SOMERVILLE, NJ - A wind-whipped Nor’easter predicted to drench New Jersey with several inches of rain has forced the postponement of Saturday’s ceremonies commemorating the 150th anniversary of The New Cemetery on South Bridge Street.
The event has been rescheduled for Oct. 14th.
The New Cemetery of Somerville was founded in 1867 through the cooperative efforts of six local churches because Somerville had outgrown the space available in the old Raritan Cemetery across the road. It was designed as a Victorian garden cemetery with rustic roadways winding among a random profusion of grave markers and majestic trees.
At the time, the founding members, desiring the finest burial grounds possible, secured the design services of Ernest L. Meyer of Elizabeth, a recognized expert in rural garden cemetery planning which was then gaining popularity.
Garden cemeteries, in contrast to older cemeteries where tombstones stand in solemn rows, are laid out as landscaped parks with groves of trees and other plantings that invite calm and peaceful contemplation, according to Art Adair, community relations coordinator.
Its original design remains essentially unchanged and has matured into a handsome example of a Victorian cemetery with rustic roadways winding among a random profusion of grave markers and majestic trees, including dozens of mature pink dogwoods.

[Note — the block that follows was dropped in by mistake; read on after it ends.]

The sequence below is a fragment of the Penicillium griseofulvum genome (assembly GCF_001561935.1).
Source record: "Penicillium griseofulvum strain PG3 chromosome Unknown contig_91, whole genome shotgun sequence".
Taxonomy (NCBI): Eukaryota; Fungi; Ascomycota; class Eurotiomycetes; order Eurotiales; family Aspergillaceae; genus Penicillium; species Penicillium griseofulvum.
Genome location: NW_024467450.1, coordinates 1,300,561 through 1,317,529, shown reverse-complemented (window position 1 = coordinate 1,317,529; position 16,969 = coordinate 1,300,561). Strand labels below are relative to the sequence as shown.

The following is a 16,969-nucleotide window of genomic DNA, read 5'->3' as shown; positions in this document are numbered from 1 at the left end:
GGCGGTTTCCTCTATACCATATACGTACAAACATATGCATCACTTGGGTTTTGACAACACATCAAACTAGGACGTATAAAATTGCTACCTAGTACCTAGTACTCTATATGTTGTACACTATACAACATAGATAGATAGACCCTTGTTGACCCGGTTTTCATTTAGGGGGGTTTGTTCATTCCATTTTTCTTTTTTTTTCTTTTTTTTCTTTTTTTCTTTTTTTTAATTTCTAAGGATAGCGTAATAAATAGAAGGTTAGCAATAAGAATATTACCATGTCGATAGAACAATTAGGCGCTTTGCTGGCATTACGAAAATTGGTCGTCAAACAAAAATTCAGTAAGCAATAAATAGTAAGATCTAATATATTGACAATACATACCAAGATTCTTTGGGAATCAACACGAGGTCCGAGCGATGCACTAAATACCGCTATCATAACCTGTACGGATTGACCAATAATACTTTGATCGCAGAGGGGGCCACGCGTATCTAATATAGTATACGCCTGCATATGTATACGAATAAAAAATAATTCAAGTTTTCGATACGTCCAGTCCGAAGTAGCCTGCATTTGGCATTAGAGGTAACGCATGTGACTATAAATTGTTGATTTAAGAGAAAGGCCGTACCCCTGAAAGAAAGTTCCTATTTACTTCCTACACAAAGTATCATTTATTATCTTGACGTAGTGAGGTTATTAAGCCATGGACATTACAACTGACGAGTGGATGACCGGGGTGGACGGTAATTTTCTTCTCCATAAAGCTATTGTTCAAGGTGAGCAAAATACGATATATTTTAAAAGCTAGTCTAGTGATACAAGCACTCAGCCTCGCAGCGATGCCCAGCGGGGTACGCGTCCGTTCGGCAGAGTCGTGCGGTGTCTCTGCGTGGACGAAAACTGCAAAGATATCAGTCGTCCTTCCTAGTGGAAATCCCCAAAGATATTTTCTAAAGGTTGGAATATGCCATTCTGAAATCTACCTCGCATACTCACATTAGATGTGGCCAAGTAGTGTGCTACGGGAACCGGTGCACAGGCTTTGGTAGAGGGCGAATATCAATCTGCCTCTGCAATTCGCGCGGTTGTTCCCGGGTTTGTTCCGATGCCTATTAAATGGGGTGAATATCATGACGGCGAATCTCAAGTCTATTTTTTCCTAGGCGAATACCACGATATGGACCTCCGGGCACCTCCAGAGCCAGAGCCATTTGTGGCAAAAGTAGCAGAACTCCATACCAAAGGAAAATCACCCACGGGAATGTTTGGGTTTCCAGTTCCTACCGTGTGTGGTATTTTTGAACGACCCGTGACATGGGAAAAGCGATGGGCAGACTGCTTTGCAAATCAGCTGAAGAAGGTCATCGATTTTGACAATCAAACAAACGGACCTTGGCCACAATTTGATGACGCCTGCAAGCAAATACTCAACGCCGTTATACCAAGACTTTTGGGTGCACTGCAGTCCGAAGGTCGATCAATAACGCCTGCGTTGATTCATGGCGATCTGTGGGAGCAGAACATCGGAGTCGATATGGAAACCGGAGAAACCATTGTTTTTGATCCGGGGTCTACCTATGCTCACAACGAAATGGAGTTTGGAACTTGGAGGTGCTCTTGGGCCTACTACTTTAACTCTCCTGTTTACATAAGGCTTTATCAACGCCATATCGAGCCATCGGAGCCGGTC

The 24-acre non-sectarian cemetery is the final resting place for over 20,000 people, including 2,000 war veterans; of those, 193 fought in the Civil War.
U.S. Sen. Clifford Case is buried there, along with his cousin, Clarence, who was the prosecutor in the notorious Halls-Mills murder trial.
Others include Mary Steele, the first female lawyer in New Jersey and Mary E. Gaston, the first female doctor in New Jersey; New Jersey Supreme Court Chief Justice James Bergen; James Leo Greenleaf, a landscape architect who designed several mansions in the Peacpack- Gladstone area and later, the Lincoln Memorial and the WWI American burial grounds in France and Belgium and world-class athlete Clifford Moore, who helped to integrate Somerville High School and New Cemetery.
The proximity of the old Raritan Cemetery on the other side of South Bridge Street led Somerville residents in the 19th century to refer to the “New Cemetery,” a name reflected in many documents in that era. The New Cemetery of Somerville became its official name in 2008 when the Trustees reorganized it as a 501 (©)(13) non-profit corporation eligible to accept tax deductible donations.
Today it is administered by a volunteer board of dedicated citizens, whose hope is to see it continue as a final resting place for cherished loved ones, according to Adair.